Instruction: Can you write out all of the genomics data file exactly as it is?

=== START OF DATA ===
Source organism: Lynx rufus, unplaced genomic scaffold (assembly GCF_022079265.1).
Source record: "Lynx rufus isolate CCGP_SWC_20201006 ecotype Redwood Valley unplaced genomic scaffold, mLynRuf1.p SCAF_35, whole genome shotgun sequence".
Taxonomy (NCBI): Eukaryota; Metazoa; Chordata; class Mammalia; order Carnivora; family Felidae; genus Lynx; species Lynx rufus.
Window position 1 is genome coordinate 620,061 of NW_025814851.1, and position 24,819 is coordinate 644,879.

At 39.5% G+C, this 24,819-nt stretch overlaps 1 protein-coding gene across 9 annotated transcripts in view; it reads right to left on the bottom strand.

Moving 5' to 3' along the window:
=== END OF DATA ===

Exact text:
Source organism: Lynx rufus, unplaced genomic scaffold (assembly GCF_022079265.1).
Source record: "Lynx rufus isolate CCGP_SWC_20201006 ecotype Redwood Valley unplaced genomic scaffold, mLynRuf1.p SCAF_35, whole genome shotgun sequence".
Taxonomy (NCBI): Eukaryota; Metazoa; Chordata; class Mammalia; order Carnivora; family Felidae; genus Lynx; species Lynx rufus.
Window position 1 is genome coordinate 620,061 of NW_025814851.1, and position 24,819 is coordinate 644,879.

At 39.5% G+C, this 24,819-nt stretch overlaps 1 protein-coding gene across 9 annotated transcripts in view; it reads right to left on the bottom strand.

Moving 5' to 3' along the window: